Recently, at a Spring event associated with the chief legal officer leadership forum, Sheila Murphy, associate general counsel at MetLife, was interviewed by Bill Mariano of Applied Discovery Inc. The subject of the interview was the changing complexion of document management with the advent of new technology. According to Murphy, electronic discovery and the amount of data that it necessitates are the single biggest problems faced by legal departments in the modern age. Because of the sheer amount of data being handled by a company’s legal department on a given day, producing documents which present this data in an effective manner is an incredible challenge. As companies and systems become more and more computerized, legal departments are often hit with what Murphy describes as “blunderbusses” of information requests from regulators who Murphy feels might not have the best handle on the reasons behind the regulations they are enforcing. “You want to be able to have an intellectual, educated discussion with them about the regulation, what it means, and how what you’re proposing will get them the data that they need, and not extraneous data that they’re going to have to weed through to realize at the end of the day they’ve wasted their time also,” said Murphy, illustrating the importance of effective communication between regulators and corporations with regards to the sharing of information.
This need for effective communication, Murphy says, necessarily leads to the need for adequate education of both employees and of regulators. Maintaining a good relationship between companies and regulators is essential as well, since regulatory agencies will often investigate companies that it knows and trusts as examples for the rest of the industry to follow: “I also think it’s important because otherwise you’re going to be subject to extremely broad requests that are going to take a lot of time and a lot of money to respond to.” Another issue that legal departments often face when dealing with regulators is the advent of new technologies in the industry. Since regulators expect accurate information regarding what certain pieces of technology can or cannot accomplish, every lawyer in a company, according to Murphy, must be familiarized with new technological advancements as they appear.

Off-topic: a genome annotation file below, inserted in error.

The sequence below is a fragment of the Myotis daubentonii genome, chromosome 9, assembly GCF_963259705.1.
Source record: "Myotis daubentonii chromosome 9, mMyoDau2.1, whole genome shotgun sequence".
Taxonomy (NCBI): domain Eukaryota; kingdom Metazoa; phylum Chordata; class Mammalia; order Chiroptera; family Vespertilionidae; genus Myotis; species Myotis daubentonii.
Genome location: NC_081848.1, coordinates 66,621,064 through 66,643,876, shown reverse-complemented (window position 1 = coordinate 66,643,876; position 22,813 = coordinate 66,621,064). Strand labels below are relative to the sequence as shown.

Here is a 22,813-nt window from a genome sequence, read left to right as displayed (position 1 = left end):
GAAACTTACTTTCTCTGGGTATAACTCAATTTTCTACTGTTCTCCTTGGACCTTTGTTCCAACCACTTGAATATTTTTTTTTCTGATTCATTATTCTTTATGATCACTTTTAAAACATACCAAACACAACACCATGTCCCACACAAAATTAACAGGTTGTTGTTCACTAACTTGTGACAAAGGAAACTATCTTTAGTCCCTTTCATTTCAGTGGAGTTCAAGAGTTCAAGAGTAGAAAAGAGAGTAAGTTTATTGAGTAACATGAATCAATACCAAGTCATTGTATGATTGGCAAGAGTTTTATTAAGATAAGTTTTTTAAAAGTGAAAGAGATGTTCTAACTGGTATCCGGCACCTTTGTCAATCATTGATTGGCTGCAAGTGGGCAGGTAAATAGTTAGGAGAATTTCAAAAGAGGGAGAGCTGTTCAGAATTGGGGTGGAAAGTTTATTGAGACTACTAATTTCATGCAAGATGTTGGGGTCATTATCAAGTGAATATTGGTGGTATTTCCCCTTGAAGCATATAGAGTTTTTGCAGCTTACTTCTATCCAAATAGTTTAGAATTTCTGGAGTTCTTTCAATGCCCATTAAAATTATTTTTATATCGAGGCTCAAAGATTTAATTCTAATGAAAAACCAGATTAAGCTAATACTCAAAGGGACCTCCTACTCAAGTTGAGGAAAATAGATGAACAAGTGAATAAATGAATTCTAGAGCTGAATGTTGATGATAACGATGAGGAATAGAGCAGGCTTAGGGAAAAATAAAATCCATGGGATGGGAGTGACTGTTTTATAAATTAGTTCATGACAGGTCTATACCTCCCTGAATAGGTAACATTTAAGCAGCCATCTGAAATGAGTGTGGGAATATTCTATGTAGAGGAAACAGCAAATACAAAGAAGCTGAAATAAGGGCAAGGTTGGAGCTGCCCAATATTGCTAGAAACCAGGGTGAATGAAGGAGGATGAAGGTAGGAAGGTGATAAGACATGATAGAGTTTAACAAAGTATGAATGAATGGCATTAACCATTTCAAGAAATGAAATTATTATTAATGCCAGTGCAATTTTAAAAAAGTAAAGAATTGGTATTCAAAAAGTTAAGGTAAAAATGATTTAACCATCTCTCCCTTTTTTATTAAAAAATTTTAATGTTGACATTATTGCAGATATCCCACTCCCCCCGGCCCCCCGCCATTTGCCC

In conclusion, Murphy believed that a proactive policy towards regulation and inquiry, as well as constant and effective communication, was the key to successfully negotiating the changing legal and regulatory landscape. As important as a proactive policy is, however, with lawyers constantly planning for the future, a reactive policy is also important to Murphy in certain situations. No matter what lawyers plan for, in other words, they must also be prepared to react to situations as they present themselves.